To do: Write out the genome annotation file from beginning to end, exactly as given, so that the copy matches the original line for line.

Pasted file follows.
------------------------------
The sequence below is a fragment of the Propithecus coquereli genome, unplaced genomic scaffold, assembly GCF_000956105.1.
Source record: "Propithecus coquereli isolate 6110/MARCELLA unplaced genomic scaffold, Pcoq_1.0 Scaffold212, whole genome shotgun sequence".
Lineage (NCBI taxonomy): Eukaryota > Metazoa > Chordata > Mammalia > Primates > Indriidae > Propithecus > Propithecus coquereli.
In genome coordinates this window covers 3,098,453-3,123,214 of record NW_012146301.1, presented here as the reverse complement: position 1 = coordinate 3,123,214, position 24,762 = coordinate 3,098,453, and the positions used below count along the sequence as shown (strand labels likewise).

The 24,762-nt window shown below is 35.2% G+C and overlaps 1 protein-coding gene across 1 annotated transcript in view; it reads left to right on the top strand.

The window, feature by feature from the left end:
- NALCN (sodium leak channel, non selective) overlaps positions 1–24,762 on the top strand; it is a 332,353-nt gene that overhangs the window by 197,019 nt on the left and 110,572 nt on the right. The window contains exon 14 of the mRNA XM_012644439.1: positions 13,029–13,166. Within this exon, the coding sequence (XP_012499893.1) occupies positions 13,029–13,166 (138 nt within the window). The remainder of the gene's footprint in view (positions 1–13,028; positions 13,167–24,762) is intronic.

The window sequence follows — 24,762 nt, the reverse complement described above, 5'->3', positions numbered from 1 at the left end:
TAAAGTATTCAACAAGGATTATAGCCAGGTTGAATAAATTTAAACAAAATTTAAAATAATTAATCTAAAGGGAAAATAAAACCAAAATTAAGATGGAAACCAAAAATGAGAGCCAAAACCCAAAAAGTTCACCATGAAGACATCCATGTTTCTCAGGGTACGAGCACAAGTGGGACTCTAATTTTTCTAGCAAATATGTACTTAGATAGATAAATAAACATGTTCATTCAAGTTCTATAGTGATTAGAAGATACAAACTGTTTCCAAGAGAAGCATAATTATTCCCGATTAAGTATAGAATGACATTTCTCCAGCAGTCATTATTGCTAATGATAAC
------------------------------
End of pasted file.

The sequence below is a fragment of the Propithecus coquereli genome, unplaced genomic scaffold, assembly GCF_000956105.1.
Source record: "Propithecus coquereli isolate 6110/MARCELLA unplaced genomic scaffold, Pcoq_1.0 Scaffold212, whole genome shotgun sequence".
Lineage (NCBI taxonomy): Eukaryota > Metazoa > Chordata > Mammalia > Primates > Indriidae > Propithecus > Propithecus coquereli.
In genome coordinates this window covers 3,098,453-3,123,214 of record NW_012146301.1, presented here as the reverse complement: position 1 = coordinate 3,123,214, position 24,762 = coordinate 3,098,453, and the positions used below count along the sequence as shown (strand labels likewise).

The 24,762-nt window shown below is 35.2% G+C and overlaps 1 protein-coding gene across 1 annotated transcript in view; it reads left to right on the top strand.

The window, feature by feature from the left end:
- NALCN (sodium leak channel, non selective) overlaps positions 1–24,762 on the top strand; it is a 332,353-nt gene that overhangs the window by 197,019 nt on the left and 110,572 nt on the right. The window contains exon 14 of the mRNA XM_012644439.1: positions 13,029–13,166. Within this exon, the coding sequence (XP_012499893.1) occupies positions 13,029–13,166 (138 nt within the window). The remainder of the gene's footprint in view (positions 1–13,028; positions 13,167–24,762) is intronic.

The window sequence follows — 24,762 nt, the reverse complement described above, 5'->3', positions numbered from 1 at the left end:
TAAAGTATTCAACAAGGATTATAGCCAGGTTGAATAAATTTAAACAAAATTTAAAATAATTAATCTAAAGGGAAAATAAAACCAAAATTAAGATGGAAACCAAAAATGAGAGCCAAAACCCAAAAAGTTCACCATGAAGACATCCATGTTTCTCAGGGTACGAGCACAAGTGGGACTCTAATTTTTCTAGCAAATATGTACTTAGATAGATAAATAAACATGTTCATTCAAGTTCTATAGTGATTAGAAGATACAAACTGTTTCCAAGAGAAGCATAATTATTCCCGATTAAGTATAGAATGACATTTCTCCAGCAGTCATTATTGCTAATGATAAC